After struggling for four years to get her film Beyond the Lights made, the stars could not have aligned more serendipitously for director Gina Prince-Bythewood. Coming off a summer in which Nicki Minaj set tongues wagging by releasing both a controversial cover image and a racy video for her latest album Anaconda, Beyond the Lights’ examination of the hypersexualization of women in the media is very timely. Our first glimpse of the adult version of Noni Jean (Gugu Mbatha-Raw), the R&B starlet of Prince-Bythewood’s film, comes in the form of a music video. She struts around in a skimpy bondage style outfit, which is a wardrobe malfunction waiting to happen, while rapper Kid Culprit (played by real-life artists Machine Gun Kelly) grinds on her like she is another one of his many conquests.
After guest appearing on three of Kid Culprit’s number one songs, her acceptance by the industry is cemented with winning a Billboard award weeks before her own debut album hits shelves. Gracing the cover of magazines and giving playfully suggestive interviews, she plays the role of the sexual minx perfectly. Her album sales are predicted to go through the roof not for her vocal talents, which she has in spades, but rather the fantasy that she sells. What everyone, including her record label and mother/manger Macy (Minnie Driver), fail to see is the deadness behind Noni’s eyes. She has paid her dues to achieve stardom, but has lost sight of herself in the process.
Drowning within the image she has created, Noni attempts to commit suicide but is foiled by a local cop, Kaz Nicol (Nate Parker), who has been assigned to guard her hotel room. On the fast track to transitioning into politics, Kaz is inadvertently swept up into a media circus of Noni’s life once news of her “accidental fall”, as the record label spins it, hits the press. The only one to truly see that Noni is in desperate need of help, Kaz finds himself struggling to come to terms with his feelings for her and his objections towards the destructive nature of the record industry.
What makes Beyond the Lights such a special film is that it is so much more than the typical boy meets girl story. This is a tale about two individuals brought together at a time when they are each trying to rediscover their true self. We are drawn to Noni and Kaz because of their imperfections, the inner scars that threaten to shatter the perfect image that others around them are attempting to mold. The romance feels authentic which allows Prince-Bythewood to smoothly explore deeper themes than what is traditionally expected of the genre.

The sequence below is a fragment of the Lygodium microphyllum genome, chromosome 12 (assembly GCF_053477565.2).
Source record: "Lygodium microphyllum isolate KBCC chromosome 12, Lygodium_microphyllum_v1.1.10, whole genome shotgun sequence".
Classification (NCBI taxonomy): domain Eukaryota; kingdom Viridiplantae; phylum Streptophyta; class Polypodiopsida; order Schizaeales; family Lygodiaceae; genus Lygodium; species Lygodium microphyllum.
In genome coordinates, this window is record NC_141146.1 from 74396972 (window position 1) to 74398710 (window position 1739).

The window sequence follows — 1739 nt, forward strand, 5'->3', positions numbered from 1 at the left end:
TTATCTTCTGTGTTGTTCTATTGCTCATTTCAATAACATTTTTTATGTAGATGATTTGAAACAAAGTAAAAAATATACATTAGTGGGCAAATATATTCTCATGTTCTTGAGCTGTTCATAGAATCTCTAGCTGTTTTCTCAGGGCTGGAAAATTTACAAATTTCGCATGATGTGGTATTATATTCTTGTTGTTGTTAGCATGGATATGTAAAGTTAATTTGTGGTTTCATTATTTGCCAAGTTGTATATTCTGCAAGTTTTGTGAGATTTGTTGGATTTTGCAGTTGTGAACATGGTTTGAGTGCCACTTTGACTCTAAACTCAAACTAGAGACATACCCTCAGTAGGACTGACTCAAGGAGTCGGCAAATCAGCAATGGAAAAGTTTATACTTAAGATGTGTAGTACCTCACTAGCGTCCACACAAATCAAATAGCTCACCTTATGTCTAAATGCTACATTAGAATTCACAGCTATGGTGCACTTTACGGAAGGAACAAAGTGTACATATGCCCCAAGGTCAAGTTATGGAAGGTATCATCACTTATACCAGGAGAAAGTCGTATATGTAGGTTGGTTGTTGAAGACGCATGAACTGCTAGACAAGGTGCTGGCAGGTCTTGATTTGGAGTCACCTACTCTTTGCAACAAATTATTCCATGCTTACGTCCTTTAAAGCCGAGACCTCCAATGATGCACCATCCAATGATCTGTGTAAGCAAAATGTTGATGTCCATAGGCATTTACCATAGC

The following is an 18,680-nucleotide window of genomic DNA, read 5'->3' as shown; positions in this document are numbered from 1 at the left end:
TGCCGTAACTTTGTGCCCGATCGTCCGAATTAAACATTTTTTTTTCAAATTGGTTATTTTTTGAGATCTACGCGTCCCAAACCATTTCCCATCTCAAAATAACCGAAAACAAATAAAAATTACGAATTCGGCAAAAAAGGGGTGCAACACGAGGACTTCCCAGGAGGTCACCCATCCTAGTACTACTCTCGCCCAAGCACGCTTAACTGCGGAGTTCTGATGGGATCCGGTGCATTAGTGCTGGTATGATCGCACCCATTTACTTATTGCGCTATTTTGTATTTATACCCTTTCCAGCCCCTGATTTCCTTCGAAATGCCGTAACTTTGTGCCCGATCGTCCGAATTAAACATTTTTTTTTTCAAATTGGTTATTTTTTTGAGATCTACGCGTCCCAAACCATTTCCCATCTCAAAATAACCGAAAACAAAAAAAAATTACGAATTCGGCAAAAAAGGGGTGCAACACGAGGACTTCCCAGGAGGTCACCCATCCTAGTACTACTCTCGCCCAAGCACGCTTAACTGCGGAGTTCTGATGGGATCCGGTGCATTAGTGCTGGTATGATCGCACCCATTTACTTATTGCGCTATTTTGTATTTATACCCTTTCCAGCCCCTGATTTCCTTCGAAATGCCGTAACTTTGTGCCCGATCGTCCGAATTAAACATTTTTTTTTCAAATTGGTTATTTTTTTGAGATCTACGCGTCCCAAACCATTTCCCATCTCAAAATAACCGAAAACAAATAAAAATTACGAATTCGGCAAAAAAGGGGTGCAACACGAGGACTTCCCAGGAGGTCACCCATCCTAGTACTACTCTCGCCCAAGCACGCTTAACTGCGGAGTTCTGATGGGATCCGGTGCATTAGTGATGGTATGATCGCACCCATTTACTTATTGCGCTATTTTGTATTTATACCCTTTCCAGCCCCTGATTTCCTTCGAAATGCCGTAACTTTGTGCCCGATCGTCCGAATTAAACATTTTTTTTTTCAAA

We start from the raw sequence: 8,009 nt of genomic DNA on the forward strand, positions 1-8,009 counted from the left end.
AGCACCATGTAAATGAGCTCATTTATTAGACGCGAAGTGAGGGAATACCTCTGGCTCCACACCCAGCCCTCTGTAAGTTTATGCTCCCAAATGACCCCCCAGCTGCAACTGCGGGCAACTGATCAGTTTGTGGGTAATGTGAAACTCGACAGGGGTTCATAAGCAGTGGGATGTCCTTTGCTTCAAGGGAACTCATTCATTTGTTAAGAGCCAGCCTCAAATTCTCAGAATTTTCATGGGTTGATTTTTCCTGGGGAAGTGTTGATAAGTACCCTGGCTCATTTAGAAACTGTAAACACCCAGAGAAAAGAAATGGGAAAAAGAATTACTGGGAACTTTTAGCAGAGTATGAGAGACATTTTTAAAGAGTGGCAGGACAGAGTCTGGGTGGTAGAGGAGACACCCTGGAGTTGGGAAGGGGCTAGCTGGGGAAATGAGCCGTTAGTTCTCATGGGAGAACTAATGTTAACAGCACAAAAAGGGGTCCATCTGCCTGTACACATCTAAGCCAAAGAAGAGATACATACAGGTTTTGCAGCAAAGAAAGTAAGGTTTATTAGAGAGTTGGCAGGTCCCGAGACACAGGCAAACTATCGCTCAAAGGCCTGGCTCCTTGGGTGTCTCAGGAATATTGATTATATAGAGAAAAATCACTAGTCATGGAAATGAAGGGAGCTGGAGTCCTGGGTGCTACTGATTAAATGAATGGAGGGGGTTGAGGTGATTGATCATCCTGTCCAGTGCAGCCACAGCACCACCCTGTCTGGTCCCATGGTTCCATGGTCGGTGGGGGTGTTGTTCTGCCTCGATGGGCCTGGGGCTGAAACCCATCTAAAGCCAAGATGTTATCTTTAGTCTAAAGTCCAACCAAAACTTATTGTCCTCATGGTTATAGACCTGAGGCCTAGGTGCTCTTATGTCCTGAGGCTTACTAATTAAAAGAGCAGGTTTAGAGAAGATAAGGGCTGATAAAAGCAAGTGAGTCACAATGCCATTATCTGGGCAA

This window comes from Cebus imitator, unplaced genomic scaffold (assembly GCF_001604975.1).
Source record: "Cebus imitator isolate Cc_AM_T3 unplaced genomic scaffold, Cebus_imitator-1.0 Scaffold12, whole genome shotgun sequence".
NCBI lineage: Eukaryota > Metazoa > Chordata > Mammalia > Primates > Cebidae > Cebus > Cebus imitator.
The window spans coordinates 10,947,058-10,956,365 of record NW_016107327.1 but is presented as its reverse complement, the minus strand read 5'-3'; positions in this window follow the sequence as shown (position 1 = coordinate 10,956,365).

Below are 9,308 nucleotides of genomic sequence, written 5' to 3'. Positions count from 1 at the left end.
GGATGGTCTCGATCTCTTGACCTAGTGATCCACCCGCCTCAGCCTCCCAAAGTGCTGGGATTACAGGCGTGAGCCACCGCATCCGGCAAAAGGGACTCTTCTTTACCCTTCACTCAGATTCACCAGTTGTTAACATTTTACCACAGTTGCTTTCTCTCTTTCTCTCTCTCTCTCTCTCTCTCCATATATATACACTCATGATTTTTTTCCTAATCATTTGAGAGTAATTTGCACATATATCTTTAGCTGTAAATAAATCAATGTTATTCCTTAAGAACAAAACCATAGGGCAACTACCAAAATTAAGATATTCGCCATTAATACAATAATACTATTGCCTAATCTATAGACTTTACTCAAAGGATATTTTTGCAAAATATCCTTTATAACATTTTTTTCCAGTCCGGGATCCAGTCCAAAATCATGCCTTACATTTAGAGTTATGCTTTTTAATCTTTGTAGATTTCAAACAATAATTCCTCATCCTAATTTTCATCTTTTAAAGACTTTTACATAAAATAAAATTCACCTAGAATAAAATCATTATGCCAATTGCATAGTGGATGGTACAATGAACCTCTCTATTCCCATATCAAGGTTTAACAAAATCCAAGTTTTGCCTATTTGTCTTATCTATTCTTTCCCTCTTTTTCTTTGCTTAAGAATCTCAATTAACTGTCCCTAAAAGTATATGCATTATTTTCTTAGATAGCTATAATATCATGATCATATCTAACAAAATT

The film is as much about the objectification of women as it is a tale about the cycle of regret. Some of the most riveting moments are when Prince-Bythewood shines a light on the turbulent relationship between Noni and Macy. Gugu Mbatha-Raw and Minnie Driver are sensational as the submissive daughter and overbearing “momanger”. They are two women who started on roads paved with good intentions, but ultimately veered off course within the dense and unforgiving fog of stardom.
It is through Mbatha-Raw’s and Driver’s exceptional work that Beyond the Lights is able to provide such a scathing commentary on our obsession with female celebrities. Prince-Bythewood accurately shows how both the media and the consumers have turned female stars into objects for consumption and judgment. We have stripped away not only their clothing, but everything that makes them human. The recent hacking, and subsequent release, of naked photos of stars like Jennifer Lawrence further proves this point.
At times Beyond the Lights does fall into the trap of having a few too many loose ends to tie up. Certain moments, such as the one where Kaz is called into a domestic abuse situation, bring an unnecessary predictability factor to the film. Fortunately, the social commentary and the central romance story are so engaging that it is easy to overlook some of the familiar tropes within the film. Beyond the Lights is a wonderful and timely love story. We not only fall in love with the characters, but also walk away viewing female artists, such Nicki Minaj, Katy Perry, and the numerous others who get more press for their physical attributes than their actual talents, in a different light.